PHONETIC AND GRAPHIC ARTS
The Siouan stock is defined by linguistic characters. The several tribes and larger and smaller groups speak dialects so closely related as to imply occasional or habitual association, and hence to indicate community in interests and affinity in development; and while the arts (reflecting as they did the varying environment of a wide territorial range) were diversified, the similarity in language was, as is usual, accompanied by similarity in institutions and beliefs. Nearly all of the known dialects are eminently vocalic, and the tongues of the plains, which have been most extensively studied, are notably melodious; thus the leading languages of the group display moderately high phonetic development. In grammatic structure the better-known dialects are not so well developed; the structure is complex, chiefly through the large use of inflection, though agglutination sometimes occurs. In some cases the germ of organization is found in fairly definite juxtaposition or placement. The vocabulary is moderately rich, and of course represents the daily needs of a primitive people, their surroundings, their avocations, and their thoughts, while expressing little of the richer ideation of cultured cosmopolites. On the whole, the speech of the Siouan stock may be said to have been fairly developed, and may, with the Algonquian, Iroquoian, and Shoshonean, be regarded as typical for the portion of North America lying north of Mexico. Fortunately it has been extensively studied by Riggs, Hale, Dorsey, and several others, including distinguished representatives of some of the tribes, and is thus accessible to students. The high phonetic development of the Siouan tongues reflects the needs and records the history of the hunter and warrior tribes, whose phonetic symbols were necessarily so differentiated as to be intelligible in whisper, oratory, and war cry, as well as in ordinary converse, while the complex structure is in harmony with the elaborate social organization and ritual of the Siouan people.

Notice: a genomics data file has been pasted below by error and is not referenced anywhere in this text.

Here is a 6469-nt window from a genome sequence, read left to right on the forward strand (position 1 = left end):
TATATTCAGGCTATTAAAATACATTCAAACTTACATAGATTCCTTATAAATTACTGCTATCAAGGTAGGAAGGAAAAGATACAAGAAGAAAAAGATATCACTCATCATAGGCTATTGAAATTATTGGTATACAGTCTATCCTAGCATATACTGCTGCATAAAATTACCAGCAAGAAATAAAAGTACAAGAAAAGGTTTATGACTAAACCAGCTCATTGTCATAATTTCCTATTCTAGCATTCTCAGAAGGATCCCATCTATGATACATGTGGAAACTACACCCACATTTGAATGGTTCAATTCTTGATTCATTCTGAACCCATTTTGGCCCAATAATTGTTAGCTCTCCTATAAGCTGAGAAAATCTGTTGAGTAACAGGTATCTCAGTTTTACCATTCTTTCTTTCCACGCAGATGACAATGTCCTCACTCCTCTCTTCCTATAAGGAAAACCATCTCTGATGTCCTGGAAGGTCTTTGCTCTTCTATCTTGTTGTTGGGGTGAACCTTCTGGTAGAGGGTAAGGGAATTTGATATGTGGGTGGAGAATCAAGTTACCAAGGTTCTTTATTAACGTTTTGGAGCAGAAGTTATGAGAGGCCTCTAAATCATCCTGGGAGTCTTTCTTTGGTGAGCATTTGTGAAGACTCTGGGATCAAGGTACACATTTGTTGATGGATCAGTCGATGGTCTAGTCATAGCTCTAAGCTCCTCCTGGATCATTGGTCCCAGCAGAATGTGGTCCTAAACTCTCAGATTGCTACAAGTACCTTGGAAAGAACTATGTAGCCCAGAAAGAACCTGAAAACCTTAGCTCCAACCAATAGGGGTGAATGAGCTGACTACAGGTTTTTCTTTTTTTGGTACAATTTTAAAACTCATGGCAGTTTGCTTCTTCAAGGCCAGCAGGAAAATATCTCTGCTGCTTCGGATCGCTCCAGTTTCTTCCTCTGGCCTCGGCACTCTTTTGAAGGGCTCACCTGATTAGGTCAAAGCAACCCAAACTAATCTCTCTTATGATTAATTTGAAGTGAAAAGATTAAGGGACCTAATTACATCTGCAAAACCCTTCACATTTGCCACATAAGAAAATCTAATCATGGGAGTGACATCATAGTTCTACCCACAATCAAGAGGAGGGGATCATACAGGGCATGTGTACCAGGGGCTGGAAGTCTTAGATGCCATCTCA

Many of the Siouan Indians were adepts in the sign language; indeed, this mode of conveying intelligence attained perhaps its highest development among some of the tribes of this stock, who, with other plains Indians, developed pantomime and gesture into a surprisingly perfect art of expression adapted to the needs of huntsmen and warriors.